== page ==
The Nazis did more than tolerate him. They treated him like an ally. We might wonder how the Germans could overlook their racial policies when it came to Bose, while sending millions of Jews off to die in concentration camps. But the more interesting question is how Bose, a virulent anti-imperialist who worked his whole life to improve the lot of women, the poor, and religious and ethnic minorities, could so conveniently ignore, for the sake of political expediency, the atrocities his hosts were committing. As Romain Hayes argues in a new study of Bose’s exile, Subhas Chandra Bose in Nazi Germany, the bargain that Bose struck with the Nazis didn’t even work on its own terms: The Germans did not provide an official declaration of independence, and Bose emerged from this surreal episode a yet more radicalized figure in the fight against British imperialism.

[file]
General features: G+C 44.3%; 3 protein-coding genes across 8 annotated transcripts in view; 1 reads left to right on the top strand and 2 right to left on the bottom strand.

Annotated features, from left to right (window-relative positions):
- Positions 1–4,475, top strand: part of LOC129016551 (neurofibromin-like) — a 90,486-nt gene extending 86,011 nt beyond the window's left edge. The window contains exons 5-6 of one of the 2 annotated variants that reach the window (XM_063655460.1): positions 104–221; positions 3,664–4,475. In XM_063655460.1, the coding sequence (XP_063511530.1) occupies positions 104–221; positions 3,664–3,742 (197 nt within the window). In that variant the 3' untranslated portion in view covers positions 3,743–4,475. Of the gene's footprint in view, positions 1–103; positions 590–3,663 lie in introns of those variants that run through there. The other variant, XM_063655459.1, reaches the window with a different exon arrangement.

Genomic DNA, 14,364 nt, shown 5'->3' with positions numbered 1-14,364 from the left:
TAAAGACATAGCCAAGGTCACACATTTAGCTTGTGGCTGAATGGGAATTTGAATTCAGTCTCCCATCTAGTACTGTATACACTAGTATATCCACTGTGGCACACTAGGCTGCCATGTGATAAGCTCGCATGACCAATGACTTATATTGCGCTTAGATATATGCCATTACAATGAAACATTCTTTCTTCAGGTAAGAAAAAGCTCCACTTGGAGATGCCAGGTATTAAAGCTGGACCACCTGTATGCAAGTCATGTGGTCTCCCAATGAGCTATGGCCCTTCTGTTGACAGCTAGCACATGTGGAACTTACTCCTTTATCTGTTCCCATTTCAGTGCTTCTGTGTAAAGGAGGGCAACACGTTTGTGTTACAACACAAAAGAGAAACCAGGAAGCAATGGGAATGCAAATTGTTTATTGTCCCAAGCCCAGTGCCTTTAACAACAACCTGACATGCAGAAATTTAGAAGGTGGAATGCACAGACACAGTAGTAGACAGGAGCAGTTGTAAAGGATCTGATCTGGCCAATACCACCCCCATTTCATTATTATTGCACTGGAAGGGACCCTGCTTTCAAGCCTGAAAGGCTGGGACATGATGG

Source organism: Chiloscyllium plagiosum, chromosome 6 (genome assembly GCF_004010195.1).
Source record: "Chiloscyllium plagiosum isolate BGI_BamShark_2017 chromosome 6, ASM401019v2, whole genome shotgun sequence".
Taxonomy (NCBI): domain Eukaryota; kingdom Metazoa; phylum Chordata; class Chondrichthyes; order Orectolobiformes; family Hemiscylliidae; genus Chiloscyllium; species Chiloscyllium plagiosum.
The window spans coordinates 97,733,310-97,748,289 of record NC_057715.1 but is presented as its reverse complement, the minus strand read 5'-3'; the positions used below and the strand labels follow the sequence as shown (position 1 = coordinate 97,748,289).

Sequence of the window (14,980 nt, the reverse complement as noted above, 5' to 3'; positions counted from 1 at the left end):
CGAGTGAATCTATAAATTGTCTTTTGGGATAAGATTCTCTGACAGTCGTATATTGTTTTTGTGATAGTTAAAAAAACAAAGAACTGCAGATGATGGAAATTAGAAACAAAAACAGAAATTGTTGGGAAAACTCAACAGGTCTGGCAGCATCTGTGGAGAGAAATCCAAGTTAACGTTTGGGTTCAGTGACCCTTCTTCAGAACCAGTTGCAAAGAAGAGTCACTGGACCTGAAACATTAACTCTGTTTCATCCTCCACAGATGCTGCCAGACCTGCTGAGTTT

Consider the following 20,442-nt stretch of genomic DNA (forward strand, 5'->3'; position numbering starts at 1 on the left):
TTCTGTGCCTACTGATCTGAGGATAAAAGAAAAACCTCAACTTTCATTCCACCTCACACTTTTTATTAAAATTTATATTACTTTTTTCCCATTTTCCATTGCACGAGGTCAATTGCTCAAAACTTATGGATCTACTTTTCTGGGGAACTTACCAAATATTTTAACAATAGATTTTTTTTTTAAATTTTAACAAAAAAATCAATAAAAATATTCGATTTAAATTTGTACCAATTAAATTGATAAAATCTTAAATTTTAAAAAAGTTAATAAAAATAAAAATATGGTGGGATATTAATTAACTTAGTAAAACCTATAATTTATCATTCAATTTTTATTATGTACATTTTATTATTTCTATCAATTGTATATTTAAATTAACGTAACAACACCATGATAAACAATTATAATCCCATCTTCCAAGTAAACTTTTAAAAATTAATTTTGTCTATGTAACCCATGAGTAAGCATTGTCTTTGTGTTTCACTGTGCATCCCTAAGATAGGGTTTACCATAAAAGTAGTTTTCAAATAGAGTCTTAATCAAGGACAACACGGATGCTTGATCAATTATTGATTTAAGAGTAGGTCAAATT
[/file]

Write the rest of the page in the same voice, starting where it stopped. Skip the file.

Not surprisingly, critical opinion on Bose has been strongly divided. In the West, some historians have contended that he was little more than a Nazi puppet, a propaganda tool, a stooge. In India, where children have grown up hearing of the freedom-fighting exploits of their Netaji, or “Revered Leader,” many nationalists routinely write off Bose’s activities in Nazi Germany as an aberration, a footnote in a nascent nation’s mythology. Some of this division has to do with Bose’s refusal to renounce violence. If the Mahatma was the saint, sitting patiently at his loom, toppling an empire one homespun garment at a time, Bose more readily embodied the role of the warrior. Even though Bose did accept nonviolence as a mode of protest, his reasons for doing so were practical rather than moral: He knew full well that a population forbidden from bearing weapons could not possibly launch an armed resistance against the mighty British Empire.